2. THE SOCIAL SECURITY TRUSTEES NEVER SAID THE SOCIAL SECURITY TRUST FUND WOULD "RUN DRY" IN 2036 OR 2033.
Here you are doing your readers an enormous disservice by misrepresenting what the Trustees actually said. What the trustees actually said in their 2012 report was that Social Security can meet 100% of its obligations through 2037 (later adjusted to 2033), and for another 37 years after that, it can fund its obligations at a level of 75%. Here is the quote from the Trustees' report:
"Beginning in 2021, cost exceeds total income and combined OASI and DI Trust Fund assets diminish until they become exhausted in 2033. After trust fund exhaustion, continuing income is sufficient to support expenditures at a level of 75 percent of program cost for the rest of 2033, declining to 73 percent for 2086."
(See http://www.ssa.gov/oact/tr/2012/VI_H_glossary.html#1005633 ).
That gap is not the result of profligate spending; it was a long-predicted, but temporary, shortfall resulting from the large number of baby boomers moving into retirement age, and an insufficient number of younger working people to carry the funding burden. That issue can readily be addressed by raising the cap on Social Security withholdings. Apart from the temporary shortfall, Social Security is a self-funding program that has not contributed one dime to the national debt. In fact, the Social Security Trust Fund is the CREDITOR for a very large share of our national debt.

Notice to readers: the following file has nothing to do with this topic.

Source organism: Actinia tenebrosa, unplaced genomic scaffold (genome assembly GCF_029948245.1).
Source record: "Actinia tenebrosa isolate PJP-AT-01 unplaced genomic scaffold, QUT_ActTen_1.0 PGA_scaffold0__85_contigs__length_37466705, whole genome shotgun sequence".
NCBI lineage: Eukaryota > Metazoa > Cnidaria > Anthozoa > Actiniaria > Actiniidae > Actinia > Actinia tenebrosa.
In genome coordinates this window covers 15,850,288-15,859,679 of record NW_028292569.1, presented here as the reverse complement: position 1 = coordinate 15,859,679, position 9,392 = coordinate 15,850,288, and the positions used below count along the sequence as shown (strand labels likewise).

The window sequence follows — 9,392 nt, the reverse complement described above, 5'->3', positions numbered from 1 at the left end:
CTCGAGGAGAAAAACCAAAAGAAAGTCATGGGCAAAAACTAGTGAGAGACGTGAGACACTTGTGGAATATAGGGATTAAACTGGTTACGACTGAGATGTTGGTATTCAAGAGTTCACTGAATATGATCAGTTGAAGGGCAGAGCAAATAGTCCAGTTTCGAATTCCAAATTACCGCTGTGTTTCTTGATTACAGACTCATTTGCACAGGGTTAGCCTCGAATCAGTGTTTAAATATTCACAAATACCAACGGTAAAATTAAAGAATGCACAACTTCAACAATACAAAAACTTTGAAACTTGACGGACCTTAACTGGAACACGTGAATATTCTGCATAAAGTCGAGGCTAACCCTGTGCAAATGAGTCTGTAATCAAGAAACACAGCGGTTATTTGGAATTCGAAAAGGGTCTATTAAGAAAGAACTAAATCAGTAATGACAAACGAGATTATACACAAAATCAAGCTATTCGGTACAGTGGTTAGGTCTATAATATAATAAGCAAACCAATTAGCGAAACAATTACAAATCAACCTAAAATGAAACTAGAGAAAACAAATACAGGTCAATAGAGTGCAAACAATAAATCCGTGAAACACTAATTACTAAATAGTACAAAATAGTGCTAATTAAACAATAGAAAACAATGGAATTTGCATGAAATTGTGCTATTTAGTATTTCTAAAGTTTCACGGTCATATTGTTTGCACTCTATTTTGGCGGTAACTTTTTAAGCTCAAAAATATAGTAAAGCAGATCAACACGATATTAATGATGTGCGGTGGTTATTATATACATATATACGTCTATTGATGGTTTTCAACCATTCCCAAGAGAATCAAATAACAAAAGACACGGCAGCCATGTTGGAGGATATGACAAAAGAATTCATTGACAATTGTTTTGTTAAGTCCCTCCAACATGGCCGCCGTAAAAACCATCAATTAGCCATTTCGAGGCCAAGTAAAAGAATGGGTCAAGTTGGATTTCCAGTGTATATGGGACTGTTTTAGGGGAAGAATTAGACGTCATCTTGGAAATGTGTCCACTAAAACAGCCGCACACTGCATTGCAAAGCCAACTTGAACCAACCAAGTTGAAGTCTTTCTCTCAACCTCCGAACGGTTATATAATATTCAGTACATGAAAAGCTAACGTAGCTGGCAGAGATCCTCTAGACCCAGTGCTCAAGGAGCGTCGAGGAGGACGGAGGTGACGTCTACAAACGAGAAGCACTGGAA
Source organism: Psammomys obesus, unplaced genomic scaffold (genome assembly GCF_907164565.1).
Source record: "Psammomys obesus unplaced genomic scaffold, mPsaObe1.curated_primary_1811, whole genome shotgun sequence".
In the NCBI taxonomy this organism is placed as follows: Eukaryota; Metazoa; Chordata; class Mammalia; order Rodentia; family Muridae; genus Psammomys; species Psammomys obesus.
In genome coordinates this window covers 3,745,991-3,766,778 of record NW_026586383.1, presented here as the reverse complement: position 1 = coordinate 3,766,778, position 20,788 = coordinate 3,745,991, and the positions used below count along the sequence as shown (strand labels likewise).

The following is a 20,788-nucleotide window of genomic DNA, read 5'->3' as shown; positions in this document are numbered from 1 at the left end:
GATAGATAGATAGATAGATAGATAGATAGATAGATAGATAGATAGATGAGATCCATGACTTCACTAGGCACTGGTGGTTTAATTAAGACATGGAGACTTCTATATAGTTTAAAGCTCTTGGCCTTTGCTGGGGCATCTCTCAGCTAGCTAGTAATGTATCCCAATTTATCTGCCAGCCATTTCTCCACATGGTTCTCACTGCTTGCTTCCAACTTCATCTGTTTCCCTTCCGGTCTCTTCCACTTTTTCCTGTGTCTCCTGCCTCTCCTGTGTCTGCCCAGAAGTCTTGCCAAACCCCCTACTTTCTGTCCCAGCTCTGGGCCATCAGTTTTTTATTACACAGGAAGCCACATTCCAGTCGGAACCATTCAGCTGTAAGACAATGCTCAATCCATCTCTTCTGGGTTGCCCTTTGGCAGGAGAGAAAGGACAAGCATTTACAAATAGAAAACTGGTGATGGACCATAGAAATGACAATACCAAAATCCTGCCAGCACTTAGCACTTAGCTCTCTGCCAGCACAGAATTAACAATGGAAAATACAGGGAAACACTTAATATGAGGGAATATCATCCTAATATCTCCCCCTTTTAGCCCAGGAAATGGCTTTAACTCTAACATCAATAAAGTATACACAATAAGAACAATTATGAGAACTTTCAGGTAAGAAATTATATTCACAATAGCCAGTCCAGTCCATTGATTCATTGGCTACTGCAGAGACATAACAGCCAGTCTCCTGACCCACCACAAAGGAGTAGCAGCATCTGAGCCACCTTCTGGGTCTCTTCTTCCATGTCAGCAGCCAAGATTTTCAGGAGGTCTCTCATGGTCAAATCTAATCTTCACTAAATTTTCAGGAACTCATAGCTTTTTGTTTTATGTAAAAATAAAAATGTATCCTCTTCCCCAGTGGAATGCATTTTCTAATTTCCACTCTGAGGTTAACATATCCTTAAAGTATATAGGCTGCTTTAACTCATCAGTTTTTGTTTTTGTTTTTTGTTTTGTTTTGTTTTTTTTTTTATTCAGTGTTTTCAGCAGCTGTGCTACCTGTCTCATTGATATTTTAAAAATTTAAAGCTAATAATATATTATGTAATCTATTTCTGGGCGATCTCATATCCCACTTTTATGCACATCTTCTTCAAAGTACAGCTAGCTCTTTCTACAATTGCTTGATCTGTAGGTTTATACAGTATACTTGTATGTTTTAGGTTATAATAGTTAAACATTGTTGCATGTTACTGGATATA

President Bush mired this country in two, off-budget and enormously expensive wars. A certain segment of our economy -- the private defense contracting and related industries (along with those who have invested in those industries) -- has extracted huge profits for over a decade, what with no-bid contracts and other sweetheart deals the GOP showered upon them, all at the expense of the American taxpayer. But that expense wasn't paid for at the time (because the GOP is famously averse to imposing the taxes necessary to pay for their misadventures), and was financed largely by bonds issued by the Social Security Trust Fund to the Department of Defense. Now, these same folks who manipulated public opinion in order to maneuver the country into those two wars (while avoiding budgetary accounting for them), seeks to solve the problem of the debt they were largely responsible for running up on the backs of a very vulnerable segment of our society. It is an attempt at wealth redistribution from the bottom to the top -- Robin Hood in reverse, if you will.
* * *.
It is a truly sorry state of affairs when so august an institution of the Fourth Estate as The Chicago Tribune, a source many will turn to in search of accurate information on the issues that confront us, engages in obfuscation and the spread of misinformation on these two, critically important issues. There are only two plausible explanations for the misinformation contained in this editorial: the economic illiteracy or ignorance of the editors, or the willful misrepresentation of fact in the service of promoting their own self-interest or that of a certain well-connected constituency. If the explanation is ignorance, such ignorance is inexcusable for the editors of a major urban daily. If, on the other hand, it is willful misrepresentation, then it calls into question the integrity of your organization as a journalistic institution.